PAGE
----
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actual afford American amount Angell annual army army and navy attempt authorities battle become believe cause cent citizen Civil civilian companies compared consider continue cost death defeat defense desire economic effective efficiency enemy England enlisted entire equal estimate example existence expenditures expense fact field fight fire foreign future gain Germany give Government greater human increase individual industrial interests Italy Japan Japanese killed kind labor land less loss maintain matter means military force militia National Guard nature navy necessary never officers organization pacifist Panama past peace possible prepared present probably protection question reason regiments regular reserve Russian says secure ships socialist soldier Staff strength struggle things tion trained troops true United various volunteers wars
Strana 49 - In the discussions to which this interest has given rise, and in the arrangements by which they may terminate, the occasion has been judged proper for asserting as a principle in which the rights, and interests of the United States are involved, that the American continents, by the free and independent condition which they have assumed and maintain, are henceforth not to be considered as subjects for future colonization by any European powers.
Strana 155 - Had we formed a permanent army in the beginning, which, by the continuance of the same men in service, had been capable of discipline, we never should have had to retreat with a handful of men across the Delaware in '76, trembling for the fate of America, which nothing but the infatuation of the enemy could have saved...
Strana 201 - Regular troops alone," said he, " are equal to the exigencies of modern war, as well for defense as offense ; and whenever a substitute is attempted, it must prove illusory and ruinous. No militia will ever acquire the habits necessary to resist a regular force.
Strana 156 - ... men, unable to protect our baggage and magazines, their security depending on a good countenance and a want of enterprise in the enemy; we should not have been the greatest part of the war inferior to the enemy, indebted for our safety to their inactivity, enduring frequently the mortification of seeing inviting opportunities to ruin them pass unimproved for want of a force which the country was completely able to afford, and of seeing the country ravaged, our towns burnt, the inhabitants plundered,...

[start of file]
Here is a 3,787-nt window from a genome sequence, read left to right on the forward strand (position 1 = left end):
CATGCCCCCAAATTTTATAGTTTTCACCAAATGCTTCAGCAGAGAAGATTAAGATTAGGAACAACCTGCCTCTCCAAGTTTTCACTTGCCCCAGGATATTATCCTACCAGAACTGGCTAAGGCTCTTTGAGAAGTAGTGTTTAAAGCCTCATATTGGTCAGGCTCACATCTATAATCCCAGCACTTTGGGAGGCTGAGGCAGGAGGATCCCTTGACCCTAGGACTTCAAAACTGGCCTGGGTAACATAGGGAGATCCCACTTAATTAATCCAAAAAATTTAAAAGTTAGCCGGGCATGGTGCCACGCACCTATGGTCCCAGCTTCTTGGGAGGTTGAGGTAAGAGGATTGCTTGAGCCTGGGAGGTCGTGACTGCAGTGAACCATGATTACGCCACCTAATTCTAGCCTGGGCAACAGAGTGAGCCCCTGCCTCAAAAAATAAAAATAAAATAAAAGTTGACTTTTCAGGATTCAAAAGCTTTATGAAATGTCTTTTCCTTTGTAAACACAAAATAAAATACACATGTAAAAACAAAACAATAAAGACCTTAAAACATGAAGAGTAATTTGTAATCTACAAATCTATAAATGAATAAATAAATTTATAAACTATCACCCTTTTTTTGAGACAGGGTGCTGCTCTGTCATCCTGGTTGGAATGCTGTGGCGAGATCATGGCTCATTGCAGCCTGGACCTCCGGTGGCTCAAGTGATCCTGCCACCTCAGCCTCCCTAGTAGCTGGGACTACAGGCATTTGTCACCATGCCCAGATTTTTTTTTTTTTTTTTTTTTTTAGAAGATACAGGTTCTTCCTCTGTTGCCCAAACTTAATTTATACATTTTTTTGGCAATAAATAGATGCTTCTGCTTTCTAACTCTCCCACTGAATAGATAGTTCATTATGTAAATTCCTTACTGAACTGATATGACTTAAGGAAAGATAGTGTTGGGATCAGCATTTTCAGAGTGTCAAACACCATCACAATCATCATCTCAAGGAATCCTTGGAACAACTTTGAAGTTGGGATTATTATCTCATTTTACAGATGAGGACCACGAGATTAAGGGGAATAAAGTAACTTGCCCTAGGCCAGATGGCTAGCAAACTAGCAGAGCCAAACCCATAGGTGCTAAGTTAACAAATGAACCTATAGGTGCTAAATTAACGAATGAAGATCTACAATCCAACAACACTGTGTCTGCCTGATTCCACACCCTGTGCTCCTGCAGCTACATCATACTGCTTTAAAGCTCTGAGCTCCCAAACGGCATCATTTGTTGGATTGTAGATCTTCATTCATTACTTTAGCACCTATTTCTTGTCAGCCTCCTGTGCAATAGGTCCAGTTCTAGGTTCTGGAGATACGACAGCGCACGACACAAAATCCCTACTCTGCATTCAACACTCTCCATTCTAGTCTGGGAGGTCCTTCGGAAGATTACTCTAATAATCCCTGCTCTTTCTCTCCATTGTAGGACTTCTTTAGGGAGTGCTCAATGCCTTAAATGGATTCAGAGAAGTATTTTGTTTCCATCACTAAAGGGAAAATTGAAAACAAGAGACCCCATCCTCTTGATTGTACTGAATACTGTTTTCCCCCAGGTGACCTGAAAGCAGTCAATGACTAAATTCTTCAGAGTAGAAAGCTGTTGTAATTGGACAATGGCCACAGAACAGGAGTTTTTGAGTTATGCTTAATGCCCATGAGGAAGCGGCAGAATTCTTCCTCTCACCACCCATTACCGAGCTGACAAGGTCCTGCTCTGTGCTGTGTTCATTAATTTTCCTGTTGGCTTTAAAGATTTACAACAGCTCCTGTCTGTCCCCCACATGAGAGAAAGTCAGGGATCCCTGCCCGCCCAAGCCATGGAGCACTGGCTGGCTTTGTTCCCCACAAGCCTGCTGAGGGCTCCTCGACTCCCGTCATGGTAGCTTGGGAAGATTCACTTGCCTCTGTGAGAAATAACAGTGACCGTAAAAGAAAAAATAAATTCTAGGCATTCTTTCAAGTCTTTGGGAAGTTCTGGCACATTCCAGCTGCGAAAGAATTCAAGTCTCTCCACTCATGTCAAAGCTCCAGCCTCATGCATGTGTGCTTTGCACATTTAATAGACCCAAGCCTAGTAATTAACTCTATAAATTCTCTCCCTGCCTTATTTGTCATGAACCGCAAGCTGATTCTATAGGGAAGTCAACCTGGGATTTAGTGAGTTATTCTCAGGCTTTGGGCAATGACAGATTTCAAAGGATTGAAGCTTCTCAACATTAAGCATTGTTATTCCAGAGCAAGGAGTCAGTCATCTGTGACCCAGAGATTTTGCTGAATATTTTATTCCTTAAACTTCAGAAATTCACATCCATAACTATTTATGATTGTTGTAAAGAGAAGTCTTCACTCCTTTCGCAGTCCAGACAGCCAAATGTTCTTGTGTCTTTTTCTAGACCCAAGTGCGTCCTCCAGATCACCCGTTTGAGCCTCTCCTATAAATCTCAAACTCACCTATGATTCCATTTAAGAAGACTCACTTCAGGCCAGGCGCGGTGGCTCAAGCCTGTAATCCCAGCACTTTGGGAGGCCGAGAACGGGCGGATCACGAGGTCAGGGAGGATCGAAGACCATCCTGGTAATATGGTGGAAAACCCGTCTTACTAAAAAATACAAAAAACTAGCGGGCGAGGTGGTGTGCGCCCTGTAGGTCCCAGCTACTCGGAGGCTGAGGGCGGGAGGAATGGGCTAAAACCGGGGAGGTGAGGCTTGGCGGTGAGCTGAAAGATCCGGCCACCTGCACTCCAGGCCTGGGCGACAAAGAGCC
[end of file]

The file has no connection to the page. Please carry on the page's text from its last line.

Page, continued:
Strana 147 - I am sorry to be necessitated to mention to you the egregious want of public spirit which prevails here. Instead of pressing to be engaged in the cause of their country, which I vainly flattered myself would be the case, I find we are likely to be deserted in a most critical time. * * * Our situation is truly alarming, and of this General Howe is well apprised. No doubt when he is reinforced he will avail himself of the information.
Strana 91 - The weakness of so much merely negative criticism is evident — pacificism makes no converts from the military party. The military party denies neither the bestiality nor the horror, nor the expense ; it only says that these things tell but half the story. It only says that war is worth them ; that, taking human nature as a whole, its wars are its best protection against its weaker and more cowardly self, and that mankind cannot afford to adopt a peace-economy.
Strana 119 - So that, when I tell you that war is the foundation of all the arts, I mean also that it is the foundation of all the high virtues and faculties of men.
Strana 119 - I found, in brief, that all great nations learned their truth of word, and strength of thought, in war; that they were nourished in war, and wasted by peace; taught by war, and deceived by peace; trained by war, and betrayed by peace; — in a word, that they were born in war, and expired in peace.
Strana 148 - Nothing can surpass the impatience of the troops from the New England colonies to get to their firesides. Near three hundred of them arrived a few days ago, unable to do any duty; but as soon as I administered that grand specific, a discharge, they instantly acquired health, and rather than be detained a few days to cross Lake George, they undertook a march from here of two hundred miles with the greatest alacrity.